WASHINGTON — Sen. Daniel K. Inouye took a spill at his Maryland home Thursday morning, cutting his head and heading to the hospital as a precaution.

Inouye also missed a vote the night before, raising a larger question about the 88-year-old senator’s health and ability to keep up a hectic pace.

A haggard campaign schedule through October had Inouye “tired,” but spokesman Peter Boylan says the senior statesman is in good health and that Thursday’s incident was something that could have happened to anyone.

Boylan said Inouye missed Wednesday evening’s cloture vote on the cybersecurity bill due to a classified meeting off of Capitol Hill, and that the missed vote was unrelated to Thursday’s fall.

“He’s fine. He’s healthy. Given his position, he sees a doctor on a very regular basis. He gets check-ups. He has no health problems to speak of,” Boylan said in an interview at Inouye’s office in the Hart building here. “Obviously, he gets tired. He keeps the schedule of a 22-year-old. Flying back and forth between here and Hawaii, and he has international responsibilities.”

In the six weeks since Inouye left Washington in early October, he traveled to the U.S.-Japan conference in Seattle, attended fundraising events for Diane Feinstein in San Francisco, went to Japan for a week of meetings with the defense minister, prime minister and emperor, went back to San Francisco for another campaign event, then headed to Sedona and Phoenix, Arizona, to campaign for Richard Carmona. He spent the weeks leading up to the election in Hawaii, but still didn’t take a break.

“He worked every single day. He attended a different event every day. He didn’t have a weekend off, he didn’t have a day off, he didn’t have a night off. Nothing,” Boylan said. “He’s got an incredible capacity for work, and he pushes himself very hard.”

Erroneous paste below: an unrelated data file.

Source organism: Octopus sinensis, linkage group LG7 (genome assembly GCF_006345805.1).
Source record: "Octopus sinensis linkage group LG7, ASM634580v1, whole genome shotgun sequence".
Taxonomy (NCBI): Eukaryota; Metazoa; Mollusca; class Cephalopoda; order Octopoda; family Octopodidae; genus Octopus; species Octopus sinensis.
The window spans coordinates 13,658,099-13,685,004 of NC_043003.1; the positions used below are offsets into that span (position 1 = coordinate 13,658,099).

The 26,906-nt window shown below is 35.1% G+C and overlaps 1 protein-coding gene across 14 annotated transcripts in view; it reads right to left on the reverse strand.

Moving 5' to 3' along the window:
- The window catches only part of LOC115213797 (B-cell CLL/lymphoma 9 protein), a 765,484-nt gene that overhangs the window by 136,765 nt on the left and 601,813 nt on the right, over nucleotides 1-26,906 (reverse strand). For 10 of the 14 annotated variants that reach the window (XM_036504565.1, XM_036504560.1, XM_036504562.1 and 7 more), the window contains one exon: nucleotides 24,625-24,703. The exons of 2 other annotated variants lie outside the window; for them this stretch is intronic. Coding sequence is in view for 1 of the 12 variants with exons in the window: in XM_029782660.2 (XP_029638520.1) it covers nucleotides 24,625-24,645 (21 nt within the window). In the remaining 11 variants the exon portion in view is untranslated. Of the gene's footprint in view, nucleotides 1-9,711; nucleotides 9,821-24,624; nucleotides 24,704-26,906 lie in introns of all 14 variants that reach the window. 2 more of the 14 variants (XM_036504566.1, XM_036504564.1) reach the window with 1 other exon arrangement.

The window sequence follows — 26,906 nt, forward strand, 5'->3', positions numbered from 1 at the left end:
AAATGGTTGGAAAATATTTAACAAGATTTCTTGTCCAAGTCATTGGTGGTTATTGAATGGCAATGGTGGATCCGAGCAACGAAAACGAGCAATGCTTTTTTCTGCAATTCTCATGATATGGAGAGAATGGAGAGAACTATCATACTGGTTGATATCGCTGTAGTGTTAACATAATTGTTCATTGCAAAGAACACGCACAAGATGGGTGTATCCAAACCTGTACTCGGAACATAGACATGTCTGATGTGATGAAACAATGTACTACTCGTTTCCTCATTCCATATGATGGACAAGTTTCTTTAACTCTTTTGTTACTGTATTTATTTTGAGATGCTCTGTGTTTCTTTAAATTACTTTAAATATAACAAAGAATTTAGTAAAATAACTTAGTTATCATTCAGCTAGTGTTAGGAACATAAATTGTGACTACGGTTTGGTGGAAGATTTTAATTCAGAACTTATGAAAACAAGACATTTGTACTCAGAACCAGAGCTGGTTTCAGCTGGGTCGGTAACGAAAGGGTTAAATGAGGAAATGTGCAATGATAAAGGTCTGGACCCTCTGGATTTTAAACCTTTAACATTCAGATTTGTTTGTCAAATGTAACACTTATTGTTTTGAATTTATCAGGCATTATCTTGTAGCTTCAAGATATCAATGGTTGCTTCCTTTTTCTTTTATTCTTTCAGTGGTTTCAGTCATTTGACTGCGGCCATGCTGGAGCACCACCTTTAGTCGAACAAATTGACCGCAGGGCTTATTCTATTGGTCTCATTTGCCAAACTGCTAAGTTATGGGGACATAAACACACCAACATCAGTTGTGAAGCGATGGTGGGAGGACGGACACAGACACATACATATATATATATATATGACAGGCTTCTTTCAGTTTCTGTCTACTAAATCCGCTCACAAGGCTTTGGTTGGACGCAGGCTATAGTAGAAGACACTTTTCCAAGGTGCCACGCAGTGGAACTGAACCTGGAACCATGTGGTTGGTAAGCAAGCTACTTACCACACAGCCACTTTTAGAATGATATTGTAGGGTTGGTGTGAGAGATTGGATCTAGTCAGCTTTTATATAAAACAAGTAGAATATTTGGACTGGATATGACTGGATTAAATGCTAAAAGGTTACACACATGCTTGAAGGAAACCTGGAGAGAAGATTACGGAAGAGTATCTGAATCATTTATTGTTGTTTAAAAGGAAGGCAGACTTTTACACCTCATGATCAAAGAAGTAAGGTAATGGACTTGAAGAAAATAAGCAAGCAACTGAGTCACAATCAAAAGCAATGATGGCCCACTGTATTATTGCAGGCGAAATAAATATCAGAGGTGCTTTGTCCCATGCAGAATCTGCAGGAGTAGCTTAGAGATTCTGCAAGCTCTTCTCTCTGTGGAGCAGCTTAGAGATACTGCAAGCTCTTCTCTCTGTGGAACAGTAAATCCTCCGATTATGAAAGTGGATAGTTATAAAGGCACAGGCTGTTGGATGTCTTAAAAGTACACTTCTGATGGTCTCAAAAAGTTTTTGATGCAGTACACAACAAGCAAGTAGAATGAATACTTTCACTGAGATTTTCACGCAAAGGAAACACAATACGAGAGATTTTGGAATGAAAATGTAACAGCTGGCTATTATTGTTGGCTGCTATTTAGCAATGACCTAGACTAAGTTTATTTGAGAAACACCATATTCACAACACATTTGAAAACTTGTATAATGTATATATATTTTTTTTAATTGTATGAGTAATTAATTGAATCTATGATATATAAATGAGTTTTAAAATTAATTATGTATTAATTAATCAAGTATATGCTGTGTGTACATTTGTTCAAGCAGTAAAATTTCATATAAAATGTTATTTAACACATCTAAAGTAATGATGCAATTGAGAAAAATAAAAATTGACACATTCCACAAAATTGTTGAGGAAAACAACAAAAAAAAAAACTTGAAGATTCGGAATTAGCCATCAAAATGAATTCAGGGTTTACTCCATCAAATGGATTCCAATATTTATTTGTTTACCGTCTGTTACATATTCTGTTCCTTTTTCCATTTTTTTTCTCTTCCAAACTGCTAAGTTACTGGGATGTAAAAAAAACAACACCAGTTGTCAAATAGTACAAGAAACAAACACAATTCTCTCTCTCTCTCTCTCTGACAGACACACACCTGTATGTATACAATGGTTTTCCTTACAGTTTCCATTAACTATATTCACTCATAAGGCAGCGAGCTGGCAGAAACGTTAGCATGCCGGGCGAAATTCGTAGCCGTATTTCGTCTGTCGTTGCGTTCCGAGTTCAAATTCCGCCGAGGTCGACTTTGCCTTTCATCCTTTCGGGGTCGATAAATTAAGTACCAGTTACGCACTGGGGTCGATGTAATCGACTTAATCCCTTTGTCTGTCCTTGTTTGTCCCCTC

That work ethic, Boylan said, can be traced back to Inouye’s time in the Army in World War II.

“This last month, that would take a toll on anyone. He was tired,” Boylan said. “I don’t think that the fall this morning is related. His health is not deteriorating. … He fell. It happens. People slip. People fall down. It was really just one of those things.”

Inouye, according to Boylan, did not lose consciousness but was taken to the Bethesda Naval Hospital as a precaution.

The mood in Inouye’s office was not especially subdued or somber, with staffers milling about and chatting in small groups. Boylan said he got his medical updates from Inouye’s wife, Irene, who was in good spirits and told him the trip to the hospital was purely precautionary.

“He fell down, got up on his own, he had a cut on the back of his head, he was bleeding, and he literally said, ‘Can someone put a bandage on this before I go to work.’ He was dressed and ready to go to work. And his family insisted, let’s just get this checked. It looks like you might need a stitch or two,” Boylan said. “It’s nothing more than a minor cut that’s going to require a couple stitches. It is nothing. It’s not part of some larger narrative about his health deteriorating.”

A few minutes after the interview, Boylan sent out a news release noting that Inouye and his family “would like to thank everyone for the well wishes and support. He is fine and resting at home.”

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